In the Asian session on Tuesday, the DOLLAR index continued to come under pressure, trading near 89.70. Spot gold rallied briefly, pushing gold back above the $1,940 mark and back towards $1,945 an ounce after surging nearly $45 yesterday. Markets are now focused on the upcoming runoff of two seats in the Georgia Senate, which will determine who controls the U.S. senate, and the outcome could have an impact on financial markets. In terms of the outbreak, England has declared its third lockdown as the number of confirmed cases of the COVID-19 virus soared. The increase in COVID-19 also supported gold prices.
Gold rose more than 2 per cent on Monday to its highest level in nearly two months, helped by a weaker us dollar. The dollar index fell to a 2-1/2-year low of 89.42 in intraday trading Monday. Spot gold closed at $1942.75 an ounce on Monday, up $44.47, or 2.34 percent, after touching $1944.36 an ounce, its highest level since November 9.
Gold confirmed a break above $1928.60 an ounce and is now above that level, reinforcing expectations of a continued bullish trend, according to Economies.com. Waiting for further gains in the coming trading sessions, gold’s next target is $1970.00 / oz. Maintaining gold prices above $1,928.60 an ounce is the first condition for a continued bullish scenario, Economies.com added.
Gold had its best annual performance in a decade in 2020. Gold hit a record above $2,050 an ounce last August. The main drivers of gold’s rise remain — fiscal stimulus, loose monetary policy, a weaker dollar, inflation fears and currency depreciation fears. A rise in confirmed COVID-19 cases and slower than expected vaccinations have also sustained the rally. Analysts say gold is on track to hit a record high in 2021.
The FX168 weekly financial Market Survey, released on Saturday, showed that analysts and traders were bullish on the outlook for gold in the New Year.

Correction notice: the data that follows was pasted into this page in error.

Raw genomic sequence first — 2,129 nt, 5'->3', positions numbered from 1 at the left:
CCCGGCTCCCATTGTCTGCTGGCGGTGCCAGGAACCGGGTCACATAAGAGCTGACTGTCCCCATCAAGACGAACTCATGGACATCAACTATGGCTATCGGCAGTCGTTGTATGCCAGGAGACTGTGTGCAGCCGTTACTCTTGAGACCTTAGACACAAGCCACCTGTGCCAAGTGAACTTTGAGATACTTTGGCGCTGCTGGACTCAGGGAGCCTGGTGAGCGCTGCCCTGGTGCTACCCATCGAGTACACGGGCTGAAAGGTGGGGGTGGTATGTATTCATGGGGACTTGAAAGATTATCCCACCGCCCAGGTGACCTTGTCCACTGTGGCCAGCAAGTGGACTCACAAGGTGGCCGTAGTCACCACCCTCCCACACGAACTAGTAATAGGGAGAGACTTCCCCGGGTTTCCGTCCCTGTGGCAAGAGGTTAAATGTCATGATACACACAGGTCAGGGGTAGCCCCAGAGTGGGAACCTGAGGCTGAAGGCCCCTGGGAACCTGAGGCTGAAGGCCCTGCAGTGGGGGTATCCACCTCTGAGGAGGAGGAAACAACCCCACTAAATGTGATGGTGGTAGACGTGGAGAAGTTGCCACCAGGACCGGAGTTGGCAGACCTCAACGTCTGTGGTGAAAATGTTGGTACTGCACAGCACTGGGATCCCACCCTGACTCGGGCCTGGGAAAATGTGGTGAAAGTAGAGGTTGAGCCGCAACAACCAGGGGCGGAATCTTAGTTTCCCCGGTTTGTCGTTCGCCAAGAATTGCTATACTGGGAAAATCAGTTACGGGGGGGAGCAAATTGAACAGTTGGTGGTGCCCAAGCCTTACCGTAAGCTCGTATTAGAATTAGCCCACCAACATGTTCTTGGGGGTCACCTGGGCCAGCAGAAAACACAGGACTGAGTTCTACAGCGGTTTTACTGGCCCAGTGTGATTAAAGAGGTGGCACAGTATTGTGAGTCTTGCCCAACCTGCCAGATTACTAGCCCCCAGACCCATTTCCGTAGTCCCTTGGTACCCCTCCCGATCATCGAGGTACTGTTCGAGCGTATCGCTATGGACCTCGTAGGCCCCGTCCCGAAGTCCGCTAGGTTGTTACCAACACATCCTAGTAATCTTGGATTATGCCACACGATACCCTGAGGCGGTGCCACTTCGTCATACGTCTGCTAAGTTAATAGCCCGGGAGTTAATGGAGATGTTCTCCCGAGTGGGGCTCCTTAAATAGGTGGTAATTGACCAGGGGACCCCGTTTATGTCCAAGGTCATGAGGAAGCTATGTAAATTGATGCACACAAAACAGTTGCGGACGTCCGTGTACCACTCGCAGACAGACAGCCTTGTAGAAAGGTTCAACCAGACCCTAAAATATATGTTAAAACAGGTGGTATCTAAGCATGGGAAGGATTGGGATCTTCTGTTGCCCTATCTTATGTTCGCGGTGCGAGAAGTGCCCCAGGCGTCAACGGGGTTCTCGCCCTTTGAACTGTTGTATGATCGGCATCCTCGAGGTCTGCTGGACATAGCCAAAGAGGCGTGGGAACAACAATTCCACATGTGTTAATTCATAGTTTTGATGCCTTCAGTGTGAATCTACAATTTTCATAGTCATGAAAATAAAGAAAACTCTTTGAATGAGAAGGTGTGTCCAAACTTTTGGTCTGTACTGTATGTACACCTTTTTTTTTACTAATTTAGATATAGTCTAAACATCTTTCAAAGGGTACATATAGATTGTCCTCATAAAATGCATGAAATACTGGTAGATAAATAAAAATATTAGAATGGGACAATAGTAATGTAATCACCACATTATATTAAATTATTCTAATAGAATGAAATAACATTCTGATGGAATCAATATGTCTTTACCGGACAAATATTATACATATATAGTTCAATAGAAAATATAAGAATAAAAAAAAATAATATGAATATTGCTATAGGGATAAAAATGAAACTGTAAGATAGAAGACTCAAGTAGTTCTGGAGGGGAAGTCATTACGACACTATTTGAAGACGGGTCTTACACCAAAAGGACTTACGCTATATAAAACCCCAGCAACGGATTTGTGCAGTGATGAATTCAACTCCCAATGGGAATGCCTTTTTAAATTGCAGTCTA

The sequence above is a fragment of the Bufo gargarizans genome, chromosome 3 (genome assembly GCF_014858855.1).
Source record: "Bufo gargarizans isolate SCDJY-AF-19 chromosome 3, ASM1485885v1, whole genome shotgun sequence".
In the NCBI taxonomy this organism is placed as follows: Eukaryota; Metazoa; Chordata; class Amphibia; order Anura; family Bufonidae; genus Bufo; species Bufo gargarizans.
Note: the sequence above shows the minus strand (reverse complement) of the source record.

Peter Hug, head of global trade at Kitco Metals, said: “Gold will break its 2020 high. If inflation surges again, gold could well break through the $2,500 – $3,000 range until central banks begin to tighten monetary policy again. But it will take at least another year to tighten monetary policy.”
Markets are focused on Georgia’s runoff election
Georgia’s U.S. Senate runoff on Tuesday will be the key event of the week. The outcome will determine whether republicans or Democrats control the Senate, two seats Democrats need to win to take control of both chambers. The consequences for the United States will be profound. As usual, the polls are too close to be certain.
The U.S. Senate consists of two senators from each of the 50 states. After the 2020 election, including two independent senators who voted unanimously with Democrats, Democrats currently hold 48 seats in the Senate, while Republicans hold 50. In Georgia, two Senate seats are required by state law to be contested in a second round because no candidate has received a majority in the general election. President Donald Trump and Vice President Joe Biden traveled to Georgia to drum up support for their party’s candidate.
The crucial special election is drawing national attention. According to official figures in Georgia, about 3 million people have voted early so far, more than in the entire 2014 Senate election.
If Mr. Biden’s Democratic Party gains control of both houses of Congress, it will be easier for his administration to push for changes to the tax code and other policies to boost economic stimulus and infrastructure spending. Many investors see non-yield gold as a hedge against inflation and currency depreciation, which they fear could result from massive stimulus measures.
Avtar Sandu, senior commodity manager at Phillip Futures, said in a report that fiscal policy is likely to remain loose in the Democratic-controlled Senate, which will weigh on the dollar and favor precious metals.
Oanda analyst Edward Moya said in a research note that the final number of seats in the U.S. Senate controlled by both parties, as well as the bailout measures taken after Biden takes office, will be the next factor affecting gold prices.